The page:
alright. that was easy.
Originally Posted by rob champagne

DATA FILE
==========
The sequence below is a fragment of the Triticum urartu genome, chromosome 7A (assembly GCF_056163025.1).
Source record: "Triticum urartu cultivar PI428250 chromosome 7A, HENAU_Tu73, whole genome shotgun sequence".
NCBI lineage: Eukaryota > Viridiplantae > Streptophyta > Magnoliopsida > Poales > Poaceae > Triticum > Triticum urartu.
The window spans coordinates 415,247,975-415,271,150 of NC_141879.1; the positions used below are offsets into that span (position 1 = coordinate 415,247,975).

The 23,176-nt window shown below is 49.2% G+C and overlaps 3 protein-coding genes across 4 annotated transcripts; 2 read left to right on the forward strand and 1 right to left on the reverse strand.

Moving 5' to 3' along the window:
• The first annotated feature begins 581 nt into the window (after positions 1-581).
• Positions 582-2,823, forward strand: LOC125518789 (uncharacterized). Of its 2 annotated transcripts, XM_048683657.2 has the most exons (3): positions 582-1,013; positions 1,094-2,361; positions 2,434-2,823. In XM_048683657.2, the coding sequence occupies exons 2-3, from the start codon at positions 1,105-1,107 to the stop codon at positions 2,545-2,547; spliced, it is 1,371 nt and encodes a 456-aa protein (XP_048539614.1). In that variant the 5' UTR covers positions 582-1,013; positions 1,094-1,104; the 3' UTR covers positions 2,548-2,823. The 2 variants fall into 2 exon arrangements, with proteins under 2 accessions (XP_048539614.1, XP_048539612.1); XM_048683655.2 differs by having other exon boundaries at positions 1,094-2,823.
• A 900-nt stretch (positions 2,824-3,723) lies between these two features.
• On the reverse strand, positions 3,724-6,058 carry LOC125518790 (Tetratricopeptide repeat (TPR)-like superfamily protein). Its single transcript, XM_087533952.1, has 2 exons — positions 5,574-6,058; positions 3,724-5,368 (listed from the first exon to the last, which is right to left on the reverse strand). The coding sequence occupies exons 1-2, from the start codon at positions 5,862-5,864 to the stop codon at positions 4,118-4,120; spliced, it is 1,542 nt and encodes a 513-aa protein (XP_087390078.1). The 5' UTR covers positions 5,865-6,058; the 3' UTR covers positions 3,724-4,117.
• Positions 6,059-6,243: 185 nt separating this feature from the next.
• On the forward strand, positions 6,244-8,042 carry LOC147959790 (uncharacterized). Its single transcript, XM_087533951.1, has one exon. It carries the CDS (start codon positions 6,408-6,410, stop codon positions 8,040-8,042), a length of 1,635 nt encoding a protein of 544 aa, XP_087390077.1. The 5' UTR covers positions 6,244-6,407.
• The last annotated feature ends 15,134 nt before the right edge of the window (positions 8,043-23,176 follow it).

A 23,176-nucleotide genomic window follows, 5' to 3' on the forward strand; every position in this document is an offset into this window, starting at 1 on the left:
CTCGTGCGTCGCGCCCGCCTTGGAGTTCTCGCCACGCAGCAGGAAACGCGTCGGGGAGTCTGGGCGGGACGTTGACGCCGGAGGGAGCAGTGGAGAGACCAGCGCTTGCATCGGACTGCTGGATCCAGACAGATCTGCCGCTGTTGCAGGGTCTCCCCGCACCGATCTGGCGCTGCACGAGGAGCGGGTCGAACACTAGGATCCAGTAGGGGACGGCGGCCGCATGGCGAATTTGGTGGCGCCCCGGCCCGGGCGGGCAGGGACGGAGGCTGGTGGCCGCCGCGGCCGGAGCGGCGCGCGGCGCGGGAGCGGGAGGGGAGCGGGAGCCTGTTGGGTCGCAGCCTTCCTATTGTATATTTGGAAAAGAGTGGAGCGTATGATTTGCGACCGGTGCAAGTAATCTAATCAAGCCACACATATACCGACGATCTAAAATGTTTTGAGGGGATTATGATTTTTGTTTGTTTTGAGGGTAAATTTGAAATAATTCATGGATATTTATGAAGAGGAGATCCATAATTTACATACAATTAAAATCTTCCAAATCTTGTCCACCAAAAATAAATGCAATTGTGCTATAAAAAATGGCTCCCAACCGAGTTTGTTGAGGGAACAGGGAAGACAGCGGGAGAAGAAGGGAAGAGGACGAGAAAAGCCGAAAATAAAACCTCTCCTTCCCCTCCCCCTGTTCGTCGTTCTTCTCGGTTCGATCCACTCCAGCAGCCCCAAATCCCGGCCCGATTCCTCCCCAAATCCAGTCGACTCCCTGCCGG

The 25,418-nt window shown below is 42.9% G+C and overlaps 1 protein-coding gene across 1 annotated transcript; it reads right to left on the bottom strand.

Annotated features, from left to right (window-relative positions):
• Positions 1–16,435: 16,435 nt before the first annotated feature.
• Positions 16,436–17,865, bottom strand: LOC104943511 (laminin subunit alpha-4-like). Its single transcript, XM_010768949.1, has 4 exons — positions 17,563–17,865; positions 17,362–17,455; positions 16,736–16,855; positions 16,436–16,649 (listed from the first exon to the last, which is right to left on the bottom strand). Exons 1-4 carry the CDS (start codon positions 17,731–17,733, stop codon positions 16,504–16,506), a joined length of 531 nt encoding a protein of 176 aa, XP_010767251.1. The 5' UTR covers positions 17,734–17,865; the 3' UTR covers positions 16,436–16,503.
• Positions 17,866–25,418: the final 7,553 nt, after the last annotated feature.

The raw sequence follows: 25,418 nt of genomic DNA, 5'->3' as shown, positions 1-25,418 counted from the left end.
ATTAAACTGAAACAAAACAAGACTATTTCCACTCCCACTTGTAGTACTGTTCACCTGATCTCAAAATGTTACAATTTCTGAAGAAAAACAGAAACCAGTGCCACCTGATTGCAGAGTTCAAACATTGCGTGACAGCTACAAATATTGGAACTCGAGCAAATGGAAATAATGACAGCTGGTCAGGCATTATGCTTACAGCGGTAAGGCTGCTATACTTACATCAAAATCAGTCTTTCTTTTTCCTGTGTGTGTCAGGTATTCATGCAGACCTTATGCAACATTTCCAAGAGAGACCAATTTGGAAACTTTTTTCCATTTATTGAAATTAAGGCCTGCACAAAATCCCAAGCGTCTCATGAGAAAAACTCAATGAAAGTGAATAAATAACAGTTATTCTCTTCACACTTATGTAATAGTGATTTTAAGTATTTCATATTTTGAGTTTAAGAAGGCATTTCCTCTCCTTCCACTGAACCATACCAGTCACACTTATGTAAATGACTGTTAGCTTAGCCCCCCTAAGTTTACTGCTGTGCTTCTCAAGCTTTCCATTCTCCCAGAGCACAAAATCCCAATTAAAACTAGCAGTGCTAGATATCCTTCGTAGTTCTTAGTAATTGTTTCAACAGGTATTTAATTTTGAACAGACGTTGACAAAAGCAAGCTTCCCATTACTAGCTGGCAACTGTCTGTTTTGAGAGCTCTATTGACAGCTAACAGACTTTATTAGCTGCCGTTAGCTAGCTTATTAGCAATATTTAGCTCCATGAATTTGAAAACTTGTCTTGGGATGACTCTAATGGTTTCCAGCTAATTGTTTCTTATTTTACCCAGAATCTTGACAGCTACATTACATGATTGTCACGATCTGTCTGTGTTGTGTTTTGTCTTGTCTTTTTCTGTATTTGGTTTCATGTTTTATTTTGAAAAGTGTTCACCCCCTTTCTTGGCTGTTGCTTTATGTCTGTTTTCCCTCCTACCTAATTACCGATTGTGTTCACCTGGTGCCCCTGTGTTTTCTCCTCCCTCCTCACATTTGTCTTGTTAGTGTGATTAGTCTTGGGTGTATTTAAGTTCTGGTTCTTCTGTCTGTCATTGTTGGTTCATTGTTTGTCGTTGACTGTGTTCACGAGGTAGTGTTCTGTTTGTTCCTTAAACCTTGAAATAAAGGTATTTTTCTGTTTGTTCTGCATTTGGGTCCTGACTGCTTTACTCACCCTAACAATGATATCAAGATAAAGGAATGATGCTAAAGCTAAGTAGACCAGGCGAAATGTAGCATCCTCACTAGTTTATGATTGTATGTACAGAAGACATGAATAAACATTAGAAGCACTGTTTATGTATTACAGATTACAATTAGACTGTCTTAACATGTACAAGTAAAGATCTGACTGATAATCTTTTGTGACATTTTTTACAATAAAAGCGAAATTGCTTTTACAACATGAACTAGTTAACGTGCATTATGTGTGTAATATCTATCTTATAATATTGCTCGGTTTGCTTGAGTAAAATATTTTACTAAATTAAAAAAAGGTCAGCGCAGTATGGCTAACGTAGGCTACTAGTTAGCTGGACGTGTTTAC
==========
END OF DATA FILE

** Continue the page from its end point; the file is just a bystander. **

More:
Split contrast printing is easy in that it simplifies a number of variables and helps to quickly determine contrast grade and general exposure. However, because of that, I am able to think of and execute much more complicated printing sequences that I would have otherwise. This allows for fine tweaks which generate better prints. For example, after a regular test strip, I might decide to pre-flash the paper, do the base yellow exposure with three separate burns, then do the magenta exposure while dodging one area and then burning somewhere else. I would never have figured that out with straight-up printing. Of course, I would never have done that without an RH Designs Stopclock timer either. If you start split contrast printing, you will soon want one of them (or perhaps the F-Stop Timer). Being able to do more detailed (and tedious) printing sequences also makes me more appreciative of a well exposed and developed sheet of film.